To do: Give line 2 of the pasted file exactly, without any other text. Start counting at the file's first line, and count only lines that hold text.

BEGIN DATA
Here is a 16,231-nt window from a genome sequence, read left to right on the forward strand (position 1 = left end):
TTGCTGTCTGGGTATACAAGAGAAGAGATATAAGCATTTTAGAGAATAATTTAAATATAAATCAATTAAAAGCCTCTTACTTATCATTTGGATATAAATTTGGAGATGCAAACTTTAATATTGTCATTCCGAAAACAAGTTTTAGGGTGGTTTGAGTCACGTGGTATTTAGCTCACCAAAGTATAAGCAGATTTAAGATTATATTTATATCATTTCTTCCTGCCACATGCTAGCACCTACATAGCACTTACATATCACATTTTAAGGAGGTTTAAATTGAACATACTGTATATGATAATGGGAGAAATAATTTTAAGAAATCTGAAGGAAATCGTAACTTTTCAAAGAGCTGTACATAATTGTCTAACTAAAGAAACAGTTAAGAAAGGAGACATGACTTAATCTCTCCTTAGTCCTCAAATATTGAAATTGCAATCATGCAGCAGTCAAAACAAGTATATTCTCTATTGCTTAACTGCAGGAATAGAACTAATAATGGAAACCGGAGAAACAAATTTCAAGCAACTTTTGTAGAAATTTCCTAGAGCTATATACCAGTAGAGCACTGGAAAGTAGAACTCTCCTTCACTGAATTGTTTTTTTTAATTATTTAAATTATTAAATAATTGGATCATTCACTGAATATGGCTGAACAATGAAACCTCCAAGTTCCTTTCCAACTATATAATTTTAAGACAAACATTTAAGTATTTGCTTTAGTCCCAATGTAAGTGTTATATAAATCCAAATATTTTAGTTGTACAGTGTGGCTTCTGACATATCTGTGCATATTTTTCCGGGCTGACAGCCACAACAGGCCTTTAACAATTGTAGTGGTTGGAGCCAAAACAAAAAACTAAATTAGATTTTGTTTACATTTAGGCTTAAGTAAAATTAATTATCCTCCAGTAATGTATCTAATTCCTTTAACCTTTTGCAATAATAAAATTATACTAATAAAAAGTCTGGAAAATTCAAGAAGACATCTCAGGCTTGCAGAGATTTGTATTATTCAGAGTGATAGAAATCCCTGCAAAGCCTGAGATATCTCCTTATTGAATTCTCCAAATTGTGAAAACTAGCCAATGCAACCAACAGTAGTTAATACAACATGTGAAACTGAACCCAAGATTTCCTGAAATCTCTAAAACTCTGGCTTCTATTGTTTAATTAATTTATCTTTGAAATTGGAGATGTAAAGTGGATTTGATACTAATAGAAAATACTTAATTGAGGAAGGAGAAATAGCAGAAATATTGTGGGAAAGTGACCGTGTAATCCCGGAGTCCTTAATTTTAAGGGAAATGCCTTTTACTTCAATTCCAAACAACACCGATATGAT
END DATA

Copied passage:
TTGCTGTCTGGGTATACAAGAGAAGAGATATAAGCATTTTAGAGAATAATTTAAATATAAATCAATTAAAAGCCTCTTACTTATCATTTGGATATAAATTTGGAGATGCAAACTTTAATATTGTCATTCCGAAAACAAGTTTTAGGGTGGTTTGAGTCACGTGGTATTTAGCTCACCAAAGTATAAGCAGATTTAAGATTATATTTATATCATTTCTTCCTGCCACATGCTAGCACCTACATAGCACTTACATATCACATTTTAAGGAGGTTTAAATTGAACATACTGTATATGATAATGGGAGAAATAATTTTAAGAAATCTGAAGGAAATCGTAACTTTTCAAAGAGCTGTACATAATTGTCTAACTAAAGAAACAGTTAAGAAAGGAGACATGACTTAATCTCTCCTTAGTCCTCAAATATTGAAATTGCAATCATGCAGCAGTCAAAACAAGTATATTCTCTATTGCTTAACTGCAGGAATAGAACTAATAATGGAAACCGGAGAAACAAATTTCAAGCAACTTTTGTAGAAATTTCCTAGAGCTATATACCAGTAGAGCACTGGAAAGTAGAACTCTCCTTCACTGAATTGTTTTTTTTAATTATTTAAATTATTAAATAATTGGATCATTCACTGAATATGGCTGAACAATGAAACCTCCAAGTTCCTTTCCAACTATATAATTTTAAGACAAACATTTAAGTATTTGCTTTAGTCCCAATGTAAGTGTTATATAAATCCAAATATTTTAGTTGTACAGTGTGGCTTCTGACATATCTGTGCATATTTTTCCGGGCTGACAGCCACAACAGGCCTTTAACAATTGTAGTGGTTGGAGCCAAAACAAAAAACTAAATTAGATTTTGTTTACATTTAGGCTTAAGTAAAATTAATTATCCTCCAGTAATGTATCTAATTCCTTTAACCTTTTGCAATAATAAAATTATACTAATAAAAAGTCTGGAAAATTCAAGAAGACATCTCAGGCTTGCAGAGATTTGTATTATTCAGAGTGATAGAAATCCCTGCAAAGCCTGAGATATCTCCTTATTGAATTCTCCAAATTGTGAAAACTAGCCAATGCAACCAACAGTAGTTAATACAACATGTGAAACTGAACCCAAGATTTCCTGAAATCTCTAAAACTCTGGCTTCTATTGTTTAATTAATTTATCTTTGAAATTGGAGATGTAAAGTGGATTTGATACTAATAGAAAATACTTAATTGAGGAAGGAGAAATAGCAGAAATATTGTGGGAAAGTGACCGTGTAATCCCGGAGTCCTTAATTTTAAGGGAAATGCCTTTTACTTCAATTCCAAACAACACCGATATGAT